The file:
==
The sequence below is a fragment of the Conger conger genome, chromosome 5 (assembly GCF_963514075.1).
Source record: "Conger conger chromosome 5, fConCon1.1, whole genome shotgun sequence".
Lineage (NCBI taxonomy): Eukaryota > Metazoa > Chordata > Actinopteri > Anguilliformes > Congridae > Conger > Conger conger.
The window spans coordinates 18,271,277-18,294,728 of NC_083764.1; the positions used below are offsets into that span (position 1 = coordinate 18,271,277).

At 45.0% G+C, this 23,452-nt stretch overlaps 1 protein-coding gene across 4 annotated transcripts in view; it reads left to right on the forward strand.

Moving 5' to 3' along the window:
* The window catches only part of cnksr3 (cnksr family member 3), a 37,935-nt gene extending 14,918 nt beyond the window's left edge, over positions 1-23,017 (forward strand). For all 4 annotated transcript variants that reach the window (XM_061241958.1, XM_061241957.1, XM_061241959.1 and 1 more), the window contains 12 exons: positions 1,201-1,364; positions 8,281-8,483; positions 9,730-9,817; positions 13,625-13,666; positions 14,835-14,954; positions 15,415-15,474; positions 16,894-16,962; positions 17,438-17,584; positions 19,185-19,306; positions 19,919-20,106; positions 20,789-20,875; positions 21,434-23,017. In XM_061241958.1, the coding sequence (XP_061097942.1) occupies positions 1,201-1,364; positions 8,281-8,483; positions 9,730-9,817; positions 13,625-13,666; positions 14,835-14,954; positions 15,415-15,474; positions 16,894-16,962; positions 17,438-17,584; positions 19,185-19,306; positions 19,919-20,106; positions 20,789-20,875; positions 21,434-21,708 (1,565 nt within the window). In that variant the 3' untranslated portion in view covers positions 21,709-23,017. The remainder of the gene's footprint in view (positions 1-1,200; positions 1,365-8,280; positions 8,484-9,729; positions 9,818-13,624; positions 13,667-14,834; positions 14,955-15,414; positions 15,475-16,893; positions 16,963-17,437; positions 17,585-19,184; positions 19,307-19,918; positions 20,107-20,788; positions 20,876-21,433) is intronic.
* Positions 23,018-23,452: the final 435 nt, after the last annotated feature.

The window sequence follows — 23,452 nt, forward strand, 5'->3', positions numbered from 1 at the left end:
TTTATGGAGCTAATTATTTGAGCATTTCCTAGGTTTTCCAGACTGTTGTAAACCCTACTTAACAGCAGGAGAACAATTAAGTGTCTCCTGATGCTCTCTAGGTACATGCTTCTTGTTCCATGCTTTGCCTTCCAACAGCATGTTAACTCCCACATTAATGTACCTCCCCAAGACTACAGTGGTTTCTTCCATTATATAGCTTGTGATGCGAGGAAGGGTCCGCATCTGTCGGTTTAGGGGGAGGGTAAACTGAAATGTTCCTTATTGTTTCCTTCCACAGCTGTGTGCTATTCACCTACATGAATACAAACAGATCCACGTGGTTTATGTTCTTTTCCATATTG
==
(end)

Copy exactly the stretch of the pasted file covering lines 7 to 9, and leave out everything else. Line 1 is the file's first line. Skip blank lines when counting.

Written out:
* The window catches only part of cnksr3 (cnksr family member 3), a 37,935-nt gene extending 14,918 nt beyond the window's left edge, over positions 1-23,017 (forward strand). For all 4 annotated transcript variants that reach the window (XM_061241958.1, XM_061241957.1, XM_061241959.1 and 1 more), the window contains 12 exons: positions 1,201-1,364; positions 8,281-8,483; positions 9,730-9,817; positions 13,625-13,666; positions 14,835-14,954; positions 15,415-15,474; positions 16,894-16,962; positions 17,438-17,584; positions 19,185-19,306; positions 19,919-20,106; positions 20,789-20,875; positions 21,434-23,017. In XM_061241958.1, the coding sequence (XP_061097942.1) occupies positions 1,201-1,364; positions 8,281-8,483; positions 9,730-9,817; positions 13,625-13,666; positions 14,835-14,954; positions 15,415-15,474; positions 16,894-16,962; positions 17,438-17,584; positions 19,185-19,306; positions 19,919-20,106; positions 20,789-20,875; positions 21,434-21,708 (1,565 nt within the window). In that variant the 3' untranslated portion in view covers positions 21,709-23,017. The remainder of the gene's footprint in view (positions 1-1,200; positions 1,365-8,280; positions 8,484-9,729; positions 9,818-13,624; positions 13,667-14,834; positions 14,955-15,414; positions 15,475-16,893; positions 16,963-17,437; positions 17,585-19,184; positions 19,307-19,918; positions 20,107-20,788; positions 20,876-21,433) is intronic.
* Positions 23,018-23,452: the final 435 nt, after the last annotated feature.

The window sequence follows — 23,452 nt, forward strand, 5'->3', positions numbered from 1 at the left end: